gel electrophoresis. By comparing the bands of the Salmonella DNA to those of the
bacteria cultured from the food, you should be able to determine if the green beans
contain Salmonella and were the cause of the food poisoning outbreak. You should also
be able to determine the approximate size of each fragment relative to the DNA ladder.

       If your hypothesis is correct, how will the bands of the predigested
Salmonella DNA compare to the DNA isolated from bacteria in green beans that
you digest?

       This lab should be done in pairs. Before getting started, please check that you and
your partner have the following materials:

E-gel base
Box of pipette tips
Tube labeled S (Pre-cut Salmonella DNA)
Tube labeled G (DNA from bacteria found in green beans)
Tube labeled L (DNA ladder)
Tube labeled D (Loading dye)
Tube labeled B (Restriction enzyme buffer)
Tube labeled W (Sterile water)
Beaker (for disposal of used pipette tips)
Empty 1.5 ml tube labeled U
Tube rack
Lab gloves

DNA digestion

        The first step of the lab is to digest the DNA purified from the bacteria growing in
the green beans. Follow the procedure below:

   1. Put on your gloves to protect your samples from your DNA
   2. Get an empty 1.5 ml tube and label the top with your initials and U (for unknown)
   3. To the empty tube add 14 µl of sterile water (from the W tube)
   4. Add 2 µl of restriction enzyme buffer (from the B tube)
   5. Add 3 µl of DNA from bacteria found in the green beans (from the G tube)
   6. At the front of the room there is an ice bucket that contains a tube labeled Sma I,
      bring your tube over to the ice bucket and add 1 µl of the Sma I restriction
   7. Mix the reaction components by pipetting up and down in the tube
   8. Set the tube into your tube rack and incubate the reaction at room temperature for
      10 minutes
   9. While the reaction is incubating set up your E-gel

Gel electrophoresis

        The next step is to analyze the fragments produced in the digestion reaction. You
will compare your reaction to undigested DNA, the Salmonella DNA that has already
been digested with Sma I, and the DNA ladder. Using undigested DNA is a negative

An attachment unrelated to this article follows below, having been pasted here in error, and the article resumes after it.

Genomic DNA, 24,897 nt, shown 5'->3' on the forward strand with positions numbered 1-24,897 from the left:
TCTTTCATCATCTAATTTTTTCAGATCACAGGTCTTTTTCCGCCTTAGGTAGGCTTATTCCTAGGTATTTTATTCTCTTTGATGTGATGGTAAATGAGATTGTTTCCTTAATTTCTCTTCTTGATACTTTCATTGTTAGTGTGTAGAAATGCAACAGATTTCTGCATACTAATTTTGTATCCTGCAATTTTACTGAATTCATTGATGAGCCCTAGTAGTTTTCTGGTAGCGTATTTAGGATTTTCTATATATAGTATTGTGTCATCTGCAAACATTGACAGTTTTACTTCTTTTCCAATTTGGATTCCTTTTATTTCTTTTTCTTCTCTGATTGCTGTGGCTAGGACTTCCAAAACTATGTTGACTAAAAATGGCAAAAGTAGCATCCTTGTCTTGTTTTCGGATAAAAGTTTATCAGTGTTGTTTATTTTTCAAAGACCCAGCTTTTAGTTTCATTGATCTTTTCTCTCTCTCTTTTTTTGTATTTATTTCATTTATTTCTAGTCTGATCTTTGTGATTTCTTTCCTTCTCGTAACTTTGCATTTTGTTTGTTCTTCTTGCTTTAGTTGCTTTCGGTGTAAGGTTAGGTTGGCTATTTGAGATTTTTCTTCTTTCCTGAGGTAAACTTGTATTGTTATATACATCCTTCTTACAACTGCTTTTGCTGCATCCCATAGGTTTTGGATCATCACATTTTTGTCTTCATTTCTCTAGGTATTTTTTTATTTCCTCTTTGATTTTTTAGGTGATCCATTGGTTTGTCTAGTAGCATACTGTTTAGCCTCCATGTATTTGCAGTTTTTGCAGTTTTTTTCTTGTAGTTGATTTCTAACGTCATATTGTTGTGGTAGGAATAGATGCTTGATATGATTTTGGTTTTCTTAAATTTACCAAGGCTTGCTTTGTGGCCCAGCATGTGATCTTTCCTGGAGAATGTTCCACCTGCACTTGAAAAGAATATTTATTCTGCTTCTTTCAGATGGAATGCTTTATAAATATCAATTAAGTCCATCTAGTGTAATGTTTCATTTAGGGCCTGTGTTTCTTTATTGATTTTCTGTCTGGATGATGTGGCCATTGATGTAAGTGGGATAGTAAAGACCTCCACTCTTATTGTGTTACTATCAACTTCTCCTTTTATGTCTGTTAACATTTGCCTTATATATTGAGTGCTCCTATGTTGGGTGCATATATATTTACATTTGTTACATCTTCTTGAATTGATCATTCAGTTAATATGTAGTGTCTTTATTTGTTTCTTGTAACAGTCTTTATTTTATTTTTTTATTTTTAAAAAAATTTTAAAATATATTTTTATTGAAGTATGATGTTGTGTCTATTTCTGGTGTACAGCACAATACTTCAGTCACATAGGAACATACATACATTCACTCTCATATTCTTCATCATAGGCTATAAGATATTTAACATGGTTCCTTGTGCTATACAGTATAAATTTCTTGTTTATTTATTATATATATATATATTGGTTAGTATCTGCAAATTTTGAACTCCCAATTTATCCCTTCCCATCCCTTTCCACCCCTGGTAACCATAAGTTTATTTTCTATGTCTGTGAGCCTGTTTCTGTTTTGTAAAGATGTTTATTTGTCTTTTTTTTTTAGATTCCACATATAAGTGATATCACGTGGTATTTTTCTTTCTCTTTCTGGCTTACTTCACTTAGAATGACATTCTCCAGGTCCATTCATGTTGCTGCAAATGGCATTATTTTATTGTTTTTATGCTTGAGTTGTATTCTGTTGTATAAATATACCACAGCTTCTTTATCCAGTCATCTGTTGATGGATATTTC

control. It allows you to see that the DNA was not cut prior to your digestion. Using the
pre-cut Salmonella DNA is a positive control. It allows you to see what your DNA digest
should look like if the bacteria contaminating the green beans were also Salmonella. The
DNA ladder will allow you to estimate the size of all the DNA bands in the gel. To carry
out this analysis, follow the procedure below:

     1. Plug in your E-gel Base
     2. Open the package containing the E-gel and insert it into the base following the
         diagram in Figure 2 and the demonstration from your instructor
     3. Check that a red light comes on at the top of the gel
     4. Hold down the 15 min. button until you hear two short beeps
     5. Check that the light is now blinking green
     6. After about 1 min., the gel will start beeping and a red light will blink
     7. Once your restriction digestion is complete, add 2 µl of loading dye to the tube
     8. Make a dilution of the remaining DNA from tube G by adding 14 µl of sterile
         water to the tube. This is the undigested negative control DNA sample.
     9. Add 2 µl of loading dye to the diluted DNA in tube G
     10. Add 2 µl of loading dye to the pre-cut Salmonella DNA in tube S
     11. Your samples are now ready to load into your gel
     12. Gently, remove the plastic comb that is in the wells at the top of the gel
     13. Following the demonstration by your instructor, each partner should practice
         loading the gel with loading dye alone
     14. Once you are comfortable, load 20 µl of your DNA samples (Tubes U, G, and S)
         and 10 µl of ladder (TUBE L) into the gel into the lane numbers corresponding to
         the chart below

1          2          3   4        5           6            7            8   9   10   11   12
practice   practice       Ladder   Your        Undigested   Pre-cut
                          (TUBE    digestion   DNA          Salmonella
                          L)       reaction    (TUBE G)     DNA
                                   (TUBE                    (TUBE S)

     15. After you gel is loaded, press the 30 min. button again and the light should turn
     16. The gel will beep when it has completed the run
     17. Remove your gel from the E-gel base and look at it on the Safe-Imager light box
     18. Take a picture of the gel if possible and estimate the size of the DNA fragments

Based on your results, did Salmonella cause the food poisoning outbreak? How do
you know?